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Cablegate: Still Lucid at 97: General Vo Nguyen Giap Talks Education

VZCZCXRO9551
RR RUEHCHI RUEHCN RUEHDT RUEHHM
DE RUEHHI #0516/01 1260947
ZNR UUUUU ZZH
R 050947Z MAY 08 ZDK
FM AMEMBASSY HANOI
TO RUEHC/SECSTATE WASHDC 7743
INFO RUEHHM/AMCONSUL HO CHI MINH 4667
RUEHZS/ASEAN REGIONAL FORUM COLLECTIVE

UNCLAS SECTION 01 OF 02 HANOI 000516

SENSITIVE
SIPDIS

E.O. 12958: N/A
TAGS: PHUM ECON PGOV KCOR KPAO SOCI PREL VM

SUBJECT: STILL LUCID AT 97: GENERAL VO NGUYEN GIAP TALKS EDUCATION
WITH THE AMBASSADOR

Ref: 07 HANOI 1705

HANOI 00000516 001.2 OF 002


Summary
-------

1. (SBU) On April 25, the Ambassador and General Vo Nguyen Giap
discussed efforts to increase educational exchanges between the
United States and Vietnam. After imploring the Ambassador to work
to bring the overall relationship to an even higher level, Giap
echoed the Ambassador's desire to see more Vietnamese study in the
United States. Giap also pleaded for the Ambassador's help in
getting a U.S. university to open a branch in Vietnam. While the
General repeated himself a few times during the 40 minute
conversation, he left no doubt he is a fan of U.S. educational
institutions. Giap is the hero of Vietnam's 1954 victory over the
French at Dien Bien Phu and an icon in Vietnam who has remained
somewhat politically active despite his 97 years of age. End
Summary.

Context
-------

2. (SBU) On April 25, the Ambassador met Vietnamese national hero
and Ho Chi Minh's chief military strategist, General Vo Nguyen Giap,
at the General's Hanoi home. Due to his age and frail health, Giap
receives visitors only infrequently. In seeking this meeting with
the General, our note underscored the Ambassador's desire to discuss
bilateral educational exchanges. Giap has been outspoken about the
need for reform of Vietnam's educational system, most recently last
year issuing a public letter calling for systemic reform (Reftel).

3. (SBU) When the Ambassador and Poloffs arrived, Giap, his wife and
son, and a few Party officials were waiting in a living room of the
General's home. Giap, who did not get up from his seat, was dressed
in military uniform. No press representatives were present. On the
table in front of where the Ambassador and the General sat was a
tape player that recorded the conversation -- perhaps indicating
Party officials still feel compelled, despite Giap's advanced age,
to keep tabs on what the General tells his foreign interlocutors.
(Note: After sidelining Giap, then removing him from the Politburo
in 1982, reportedly for his opposition to the invasion of Cambodia,
Party rivals continued to monitor the General's activities and
conversations. End Note.)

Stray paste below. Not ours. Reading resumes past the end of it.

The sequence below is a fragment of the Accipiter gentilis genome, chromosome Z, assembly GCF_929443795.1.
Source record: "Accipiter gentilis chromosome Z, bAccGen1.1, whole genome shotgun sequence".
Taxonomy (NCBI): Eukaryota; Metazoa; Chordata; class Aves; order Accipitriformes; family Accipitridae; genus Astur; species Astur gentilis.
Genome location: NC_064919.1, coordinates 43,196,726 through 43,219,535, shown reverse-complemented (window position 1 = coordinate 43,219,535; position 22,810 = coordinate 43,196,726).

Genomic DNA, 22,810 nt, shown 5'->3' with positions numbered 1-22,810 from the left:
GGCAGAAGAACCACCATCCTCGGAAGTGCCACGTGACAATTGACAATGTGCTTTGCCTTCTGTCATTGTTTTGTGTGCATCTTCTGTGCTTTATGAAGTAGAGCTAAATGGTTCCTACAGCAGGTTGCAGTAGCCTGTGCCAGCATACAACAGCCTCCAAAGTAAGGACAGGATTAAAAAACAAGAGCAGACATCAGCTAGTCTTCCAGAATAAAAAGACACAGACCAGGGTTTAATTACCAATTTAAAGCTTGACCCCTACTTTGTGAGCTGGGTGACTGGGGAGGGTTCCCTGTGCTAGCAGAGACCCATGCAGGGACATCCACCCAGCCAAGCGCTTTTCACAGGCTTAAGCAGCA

We Are Now Friends
------------------

4. (SBU) The General began by noting that the United States and
Vietnam are enjoying peaceful relations, with Vietnam now hosting a
fourth post-war American ambassador. Giap relayed that he met with
most of the Ambassador's predecessors, who "demonstrated goodwill"
towards Vietnam. Giap implored the Ambassador to bring the overall
relationship to an even higher level. He said the GVN has achieved
a lot of late and is "trying hard" in all areas. The Ambassador
responded that he shares the General's desire for better relations
and pointed out that he is committed to doubling the number of
Vietnamese students who study in the United States.

Zeroing In On Education
-----------------------

5. (SBU) The GVN is focused on improving its educational and
scientific capabilities so the country can join the ranks of the
developed countries, Giap said. Hanoi has progressed in the
education area, but much needs to be done, he added. The increase
in the number of Vietnamese exports heading to the United States is
just an "initial development" in the relationship and economic ties
are bound to grow, he offered. Giap said the most important thing
-- pointing his finger in the air for emphasis -- is the "human
element." The Communist Party has made improving Vietnam's
educational system its number one priority, he stated.

6. (SBU) The United States and Vietnam could talk a lot, but "deeds
are more important than words," the General continued. He asked
that the Ambassador pay special attention to education because what
has been done so far to get Vietnamese students to study in America
"has not been sufficient." Although a large number of Vietnamese
students are enrolled at U.S. educational institutions, this is just
a start, he added. He averred that a U.S. university should
establish itself in Vietnam. Perhaps it could be a joint
U.S.-Vietnamese university, he said.

7. (SBU) The Ambassador responded that we have heard that Prime
Minister Nguyen Tan Dung also wants a U.S. university to set up in
Vietnam. "You must have talked to him about this," the Ambassador
said, which elicited laughter. The General replied that, from time
to time, he does talk to the PM about education issues in Vietnam.
Giap added that, on many occasions, he has made public his points on
science and education.

HANOI 00000516 002.2 OF 002

Comment: Approaching 100 But Still Lucid
----------------------------------------

8. (SBU) Giap repeated himself a few times during the 40 minute
meeting, but spoke with clarity about the importance he attaches to
education. With a doctorate in economics and as a former high
school teacher whose daughter and grandchildren have studied at
American universities, the General made clear that he sees U.S.
educational institutions as important to Vietnam's future.

MICHALAK

© Scoop Media

 
 
 
 
 
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